Practical High-Performance Machine Vision Systems for Industry 4.0

Teacher

Dr Eric Ho Tatt Wei

Category

Technical Professional Course

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INTRODUCTION

Machine vision systems are an integral part of Industry 4.0 because imaging is now a crucial component of automated inspection systems and robotic systems. The design of high-performance machine vision systems requires much more than applying the latest deep convolutional neural network algorithms or installing the highest specification camera. There are several key modules of a machine vision system namely the image sensor, optical assembly, electronic acquisition, computation and storage systems, preprocessing and classification algorithms and the imaging and software strategy. Optimum system design requires that all modules be jointly optimized and not unnecessarily overdesigned. Research literature rarely focuses on systems-level perspectives and tradeoffs while conventional image processing courses tend to assume ideal data acquisition scenarios and do not consider how individual machine vision modules can interact with or limit the performance of other modules. In systems design, poor specifications in one module often leads to performance-limitations that invalidate the high-performance specifications of other modules. Oftentimes, by choosing the correct specifications for one module, one can significantly simplify the design and specifications of other modules at significant cost savings with no degradation and sometimes with improvements in performance. This course focuses on systems-level design concepts to meet the competency gap. We first introduce important considerations in the specifications of key modules in a complete machine vision system. With a good understanding of individual modules, we go on to discuss how to assess and identify the performance-limiting modules, how modules interact and affect the performance of other modules and how to balance and tradeoff the specifications between modules to achieve cost or performance improvements. Participants of this course will learn systems-level thinking for the design and selection of specifications in a complete machine vision system.

OBJECTIVES

Upon completion of this course, participants will be able to:
  1. Evaluate and select specifications for all components of a machine vision system namely the image sensors, optical system, acquisition electronics, image preprocessing, machine vision algorithm and software platform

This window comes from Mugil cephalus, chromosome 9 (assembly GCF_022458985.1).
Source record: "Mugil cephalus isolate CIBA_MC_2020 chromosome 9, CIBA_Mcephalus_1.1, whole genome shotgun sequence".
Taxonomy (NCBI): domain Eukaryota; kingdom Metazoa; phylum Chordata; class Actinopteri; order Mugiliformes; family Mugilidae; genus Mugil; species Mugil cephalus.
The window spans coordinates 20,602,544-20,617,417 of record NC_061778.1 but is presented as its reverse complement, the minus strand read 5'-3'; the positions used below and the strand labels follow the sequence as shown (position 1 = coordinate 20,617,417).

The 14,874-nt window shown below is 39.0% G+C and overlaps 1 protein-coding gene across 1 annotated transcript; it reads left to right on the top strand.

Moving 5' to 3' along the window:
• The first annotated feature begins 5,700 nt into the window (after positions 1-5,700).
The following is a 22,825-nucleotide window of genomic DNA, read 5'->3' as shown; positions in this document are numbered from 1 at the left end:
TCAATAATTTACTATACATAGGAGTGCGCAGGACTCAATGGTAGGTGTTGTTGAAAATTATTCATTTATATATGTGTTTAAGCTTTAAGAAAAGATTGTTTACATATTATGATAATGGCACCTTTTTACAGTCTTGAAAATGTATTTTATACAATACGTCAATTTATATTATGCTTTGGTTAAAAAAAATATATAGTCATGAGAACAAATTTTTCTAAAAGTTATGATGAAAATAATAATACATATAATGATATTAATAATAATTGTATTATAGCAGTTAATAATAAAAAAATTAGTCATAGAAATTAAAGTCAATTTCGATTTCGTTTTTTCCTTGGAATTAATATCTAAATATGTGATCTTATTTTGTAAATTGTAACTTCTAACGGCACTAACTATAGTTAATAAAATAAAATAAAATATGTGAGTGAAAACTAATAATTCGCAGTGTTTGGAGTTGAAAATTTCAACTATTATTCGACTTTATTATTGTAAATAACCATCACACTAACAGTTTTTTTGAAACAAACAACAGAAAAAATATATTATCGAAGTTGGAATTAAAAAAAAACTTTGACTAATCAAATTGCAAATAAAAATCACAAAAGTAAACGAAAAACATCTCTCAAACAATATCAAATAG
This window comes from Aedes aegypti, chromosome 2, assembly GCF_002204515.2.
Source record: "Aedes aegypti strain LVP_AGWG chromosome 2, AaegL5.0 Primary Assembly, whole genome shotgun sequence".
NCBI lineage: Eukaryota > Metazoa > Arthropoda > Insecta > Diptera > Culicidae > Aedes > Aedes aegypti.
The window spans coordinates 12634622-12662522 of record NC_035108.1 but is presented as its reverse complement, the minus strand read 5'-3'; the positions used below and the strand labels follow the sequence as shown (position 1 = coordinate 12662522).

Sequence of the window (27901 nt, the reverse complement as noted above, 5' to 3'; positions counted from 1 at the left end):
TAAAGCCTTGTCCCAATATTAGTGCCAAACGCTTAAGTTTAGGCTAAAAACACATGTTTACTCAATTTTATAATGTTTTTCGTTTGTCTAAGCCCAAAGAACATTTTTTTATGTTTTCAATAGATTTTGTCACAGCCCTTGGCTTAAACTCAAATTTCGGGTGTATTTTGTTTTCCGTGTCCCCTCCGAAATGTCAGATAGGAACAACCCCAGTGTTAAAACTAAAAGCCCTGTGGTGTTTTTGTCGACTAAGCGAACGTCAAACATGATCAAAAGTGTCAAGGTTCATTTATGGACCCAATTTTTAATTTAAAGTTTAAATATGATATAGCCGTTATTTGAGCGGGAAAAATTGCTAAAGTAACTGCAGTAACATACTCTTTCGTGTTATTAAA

2. Develop system level strategies to integrate or assemble complete machine vision systems for Industry 4.0 applications.

COURSE CONTENT

Day 1

  • Machine vision systems components & applications in Industry 4.0 - case studies
  • Image sensors specifications  & Evaluating image sensor performance
  • Optical system specifications & Limitations of optical lenses – aberrations, aperture, mounting
  • Data acquisition, storage specifications & Electronics systems for real-time vision processing
  • Imaging strategies & Image features and invariants
  • Object versus Imaging system scale and resolution
  • Perspective versus orthographic views
  • Single imager, multi or moving imager and light-field systems

Day 2

  • Image preprocessing
  • Non-linear filters and denoising approaches
  • Computational imaging and super-resolution
  • Machine vision algorithms
  • Complex feature descriptors (edge and blob features)
  • Support vector machines classifiers
  • Deep convolutional neural networks
  • Guidelines for selecting machine vision algorithms

Day 3

  • System-level trade-offs and optimizations
  • System SNR – balancing sensors, lenses, lighting
  • System responsivity - balancing acquisition hardware, algorithm complexity, computational threads
  • System accuracy – balancing sensor resolution, size, algorithms, speed
  • System cost – balancing hardware, software and knowing your performance
  • System robustness – balancing algorithms and acquisition systems
  • System reliability – points of failure and variations
  • Systems design for machine vision metrology

TRAINER

Dr Eric Ho Tatt Wei received his MS and PhD degrees in Electrical Engineering from Stanford University in Silicon Valley, USA specializing in computer hardware and VLSI systems, He designed and built several high performance imaging systems including low-light high-resolution microscopes for fluorescence and multiphoton imaging, miniature portable brightfield microscopes, low-cost benchtop machine vision systems and a fully automated robotic system using real-time machine vision to prepare fruit flies for brain imaging studies, His research work has been patented and featured in the New York Times. He is recently pursuing research in applications of deep neural network technology to brain network analysis and MRI brain imaging. (https://www.nytimes.com/2015/05/28/science/a-robot-that-can-perform-brain-surgery-on-a-fruit-fly.html) h>2  

Download the Course Brochure: Practical High-Performance Machine Vision Systems for Industry 4.0

REGISTRATION IS NOW OPEN2 To register, download the CAPE Professional Short Course Registration Form and email the completed form to cape@utp.edu.my.  

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  INTRODUCTION Machine vision systems are an integral part of Industry 4.0 because imaging is now a crucial component of automated inspection systems and robotic systems. The design of high-performance machine vision systems requires much more than applying the latest […]

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